This proposal, in response to PAR-16-455, aims to test the impact of an empirically derived implementation strategy?under real-world conditions and across multiple child service systems?on successful adoption and sustainment of two evidence-based programs that address adolescent substance abuse: Treatment Foster Care Oregon (TFCO; formerly Multidimensional Treatment Foster Care) and Multidimensional Family Therapy (MDFT), both developed with funding from NIDA. Methods for this study utilize ?technology-based approaches? for ?implementing large-scale change.? Leveraging previous data focused on developing and testing the 8- staged Stages of Implementation Completion (SIC) tool?a measure of implementation progress from Engagement (Stage 1) to development of Competency (Stage 8)?a randomized evaluation of a SIC Coaching Strategy (SIC-CS) is proposed. Study activities include extending the SIC into the Sustainment Phase and testing the SIC-CS to support the adoption of new evidence-based programs. Previous findings with the SIC suggest its potential utility as a measure of implementation fidelity. The overarching goal of this proposal is to evaluate if the integration of implementation fidelity (fidelity to the implementation process) with intervention fidelity (fidelity to the clinical intervention) can increase the probability that a new organizational site not only successfully adopts a program but develops the infrastructure to ensure it can sustain. Patterns of cost and resource allocation will be examined using the Cost of Implementing New Strategies (COINS) cost mapping tool, an adjunct to the SIC, to assess how resource use impacts program sustainability. A web-based SIC and COINS tool provides feedback about a site's implementation behavior relative to other successful sites and will be used in the current study as part of the SIC-CS. Purveyors for TFCO and MDFT will be trained to integrate SIC coaching into their existing coaching activities with newly adopting sites randomized to receive the SIC-CS. SIC data and feedback will be withheld from sites randomized to Standard (STAND) Consultation. Within a rapid audit and feedback system, it is hypothesized that sites that receive integrated implementation and intervention fidelity feedback as part of their technical assistance will more likely develop sustainable programs than sites that receive standard support. Study targets include the following specific aims: (a) evaluate the effect of SIC-CS on outcomes of program adoption and sustainment, (b) extend the SIC to include measurement of sustainment, and (c) examine cost and resource patterns most likely to yield sustainable programs. This data-driven approach to guide new sites has the potential to help them to implement sustainable evidence-based programs for adolescent substance abuse and other high-risk behaviors. If successful, the study will have a significant impact for organizations adopting new programs and has the potential to have a substantial public health impact by increasing the availability of evidence-based programs for costly public health problems.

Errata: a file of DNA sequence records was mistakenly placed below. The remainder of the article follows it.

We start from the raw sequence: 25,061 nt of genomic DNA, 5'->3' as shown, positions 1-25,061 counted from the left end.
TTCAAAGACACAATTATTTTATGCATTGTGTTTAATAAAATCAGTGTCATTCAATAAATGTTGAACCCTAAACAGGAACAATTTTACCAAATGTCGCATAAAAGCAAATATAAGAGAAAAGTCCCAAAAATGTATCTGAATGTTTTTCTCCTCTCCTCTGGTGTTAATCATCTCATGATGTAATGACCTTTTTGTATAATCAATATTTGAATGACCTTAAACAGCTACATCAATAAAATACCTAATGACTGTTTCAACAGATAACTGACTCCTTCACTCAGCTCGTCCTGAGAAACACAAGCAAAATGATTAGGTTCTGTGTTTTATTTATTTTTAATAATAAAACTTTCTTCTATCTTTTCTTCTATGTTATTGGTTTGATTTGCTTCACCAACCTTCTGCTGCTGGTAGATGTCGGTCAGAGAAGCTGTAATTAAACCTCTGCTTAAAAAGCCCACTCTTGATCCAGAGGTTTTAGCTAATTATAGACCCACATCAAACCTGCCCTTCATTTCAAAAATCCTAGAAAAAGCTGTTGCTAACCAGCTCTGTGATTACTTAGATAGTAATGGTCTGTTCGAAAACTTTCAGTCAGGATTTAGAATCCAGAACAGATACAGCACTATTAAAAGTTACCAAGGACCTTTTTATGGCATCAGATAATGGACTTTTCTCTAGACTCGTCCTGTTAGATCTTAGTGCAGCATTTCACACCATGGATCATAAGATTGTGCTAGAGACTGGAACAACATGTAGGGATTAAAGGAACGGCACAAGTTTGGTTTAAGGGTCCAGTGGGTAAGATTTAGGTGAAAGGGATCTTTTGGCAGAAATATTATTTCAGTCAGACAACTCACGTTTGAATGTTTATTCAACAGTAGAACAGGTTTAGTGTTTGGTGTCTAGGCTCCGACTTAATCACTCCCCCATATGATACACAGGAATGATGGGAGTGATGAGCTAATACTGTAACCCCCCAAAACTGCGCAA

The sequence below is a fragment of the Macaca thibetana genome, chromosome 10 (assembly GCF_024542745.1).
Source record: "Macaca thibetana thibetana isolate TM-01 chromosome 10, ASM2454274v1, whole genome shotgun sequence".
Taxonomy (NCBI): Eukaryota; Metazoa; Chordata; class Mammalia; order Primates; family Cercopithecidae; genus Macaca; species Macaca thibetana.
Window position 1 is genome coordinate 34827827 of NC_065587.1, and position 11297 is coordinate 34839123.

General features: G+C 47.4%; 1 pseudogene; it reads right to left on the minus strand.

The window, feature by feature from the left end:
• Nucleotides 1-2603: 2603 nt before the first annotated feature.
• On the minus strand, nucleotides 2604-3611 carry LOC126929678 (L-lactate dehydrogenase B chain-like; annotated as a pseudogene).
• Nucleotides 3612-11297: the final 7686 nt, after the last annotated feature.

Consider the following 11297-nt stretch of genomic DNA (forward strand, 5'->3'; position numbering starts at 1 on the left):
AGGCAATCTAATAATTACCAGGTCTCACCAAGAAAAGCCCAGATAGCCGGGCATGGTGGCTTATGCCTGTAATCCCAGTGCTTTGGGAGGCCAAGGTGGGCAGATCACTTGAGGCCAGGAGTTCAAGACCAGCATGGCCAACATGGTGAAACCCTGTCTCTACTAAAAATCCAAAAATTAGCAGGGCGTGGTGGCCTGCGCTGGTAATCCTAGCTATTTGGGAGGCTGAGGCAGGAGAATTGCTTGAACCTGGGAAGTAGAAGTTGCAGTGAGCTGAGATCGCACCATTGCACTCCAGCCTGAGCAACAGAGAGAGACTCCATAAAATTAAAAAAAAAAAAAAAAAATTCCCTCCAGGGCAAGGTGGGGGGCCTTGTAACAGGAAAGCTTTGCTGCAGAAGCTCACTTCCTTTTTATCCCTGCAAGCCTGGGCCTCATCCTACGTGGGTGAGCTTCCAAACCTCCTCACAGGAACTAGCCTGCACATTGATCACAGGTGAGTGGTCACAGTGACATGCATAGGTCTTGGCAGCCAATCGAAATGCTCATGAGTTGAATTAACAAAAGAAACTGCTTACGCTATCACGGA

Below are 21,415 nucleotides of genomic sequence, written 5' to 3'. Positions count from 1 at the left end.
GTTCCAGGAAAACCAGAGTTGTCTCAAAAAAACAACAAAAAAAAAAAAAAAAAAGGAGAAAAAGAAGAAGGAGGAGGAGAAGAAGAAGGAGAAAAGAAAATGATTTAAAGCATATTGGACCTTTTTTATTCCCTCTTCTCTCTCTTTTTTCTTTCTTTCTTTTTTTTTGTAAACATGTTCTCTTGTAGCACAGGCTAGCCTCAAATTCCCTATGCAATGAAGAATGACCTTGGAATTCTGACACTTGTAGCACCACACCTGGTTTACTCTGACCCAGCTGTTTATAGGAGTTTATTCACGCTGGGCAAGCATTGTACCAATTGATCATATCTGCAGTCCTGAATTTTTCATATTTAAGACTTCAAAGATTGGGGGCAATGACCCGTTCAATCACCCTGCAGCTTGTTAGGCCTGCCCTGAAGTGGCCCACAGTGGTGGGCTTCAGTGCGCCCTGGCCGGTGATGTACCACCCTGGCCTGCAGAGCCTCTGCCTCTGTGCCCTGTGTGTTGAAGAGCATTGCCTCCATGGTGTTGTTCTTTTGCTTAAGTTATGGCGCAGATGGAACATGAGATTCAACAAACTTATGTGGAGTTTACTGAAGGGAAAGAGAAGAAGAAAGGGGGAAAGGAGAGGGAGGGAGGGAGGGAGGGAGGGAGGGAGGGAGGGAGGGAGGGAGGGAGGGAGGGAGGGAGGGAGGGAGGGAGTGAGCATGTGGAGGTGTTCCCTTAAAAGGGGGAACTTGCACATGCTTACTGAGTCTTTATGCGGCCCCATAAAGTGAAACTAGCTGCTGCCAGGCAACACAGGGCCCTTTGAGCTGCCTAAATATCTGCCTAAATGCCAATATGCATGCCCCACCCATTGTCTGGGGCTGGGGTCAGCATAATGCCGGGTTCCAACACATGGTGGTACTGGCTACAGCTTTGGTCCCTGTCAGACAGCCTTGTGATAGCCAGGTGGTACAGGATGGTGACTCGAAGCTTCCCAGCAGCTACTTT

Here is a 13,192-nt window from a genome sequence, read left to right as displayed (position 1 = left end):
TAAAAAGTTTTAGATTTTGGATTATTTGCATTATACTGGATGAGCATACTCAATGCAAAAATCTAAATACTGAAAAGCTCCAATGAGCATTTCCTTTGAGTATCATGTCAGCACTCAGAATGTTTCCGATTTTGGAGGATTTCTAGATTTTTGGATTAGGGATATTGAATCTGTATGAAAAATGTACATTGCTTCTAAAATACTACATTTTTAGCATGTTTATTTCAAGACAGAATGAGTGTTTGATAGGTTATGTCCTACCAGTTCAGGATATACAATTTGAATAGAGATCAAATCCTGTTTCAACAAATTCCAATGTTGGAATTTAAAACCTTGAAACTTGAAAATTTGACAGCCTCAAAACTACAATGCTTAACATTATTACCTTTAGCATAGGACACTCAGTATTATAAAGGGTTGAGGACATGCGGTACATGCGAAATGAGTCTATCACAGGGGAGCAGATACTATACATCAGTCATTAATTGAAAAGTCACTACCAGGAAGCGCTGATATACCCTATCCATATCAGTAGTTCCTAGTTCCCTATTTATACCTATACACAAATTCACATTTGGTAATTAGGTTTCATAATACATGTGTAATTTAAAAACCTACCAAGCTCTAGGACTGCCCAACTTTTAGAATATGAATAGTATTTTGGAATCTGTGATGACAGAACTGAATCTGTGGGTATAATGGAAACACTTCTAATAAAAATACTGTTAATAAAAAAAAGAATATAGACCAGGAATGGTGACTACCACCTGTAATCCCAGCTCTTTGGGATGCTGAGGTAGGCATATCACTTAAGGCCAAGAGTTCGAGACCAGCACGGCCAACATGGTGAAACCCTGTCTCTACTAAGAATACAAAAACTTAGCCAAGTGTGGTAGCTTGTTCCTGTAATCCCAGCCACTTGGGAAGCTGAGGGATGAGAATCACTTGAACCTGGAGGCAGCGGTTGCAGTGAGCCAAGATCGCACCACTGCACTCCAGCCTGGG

Public Health Relevance

Substance use has continued to plague populations in the United States, with an estimated combined annual spending for alcohol and illicit substance use exceeding $400 billion despite the existence of evidence- based, cost-effective treatments. This proposal aims to define the organizational activities that are needed to sustain the adoption of evidence-based programs that address adolescent substance abuse and other high- risk behaviors, and test the impact of an empirically derived strategy to support the integration of implementation fidelity and intervention fidelity. These innovative methods have the potential for a highly significant public health impact by reducing wasted resources on failed implementation attempts and increasing the availability of quality evidence-based services for vulnerable and costly populations.

National Institute of Health (NIH)
National Institute on Drug Abuse (NIDA)
Research Project (R01)
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Special Emphasis Panel (ZDA1)
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Crump, Aria
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Oregon Social Learning Center, Inc.
United States
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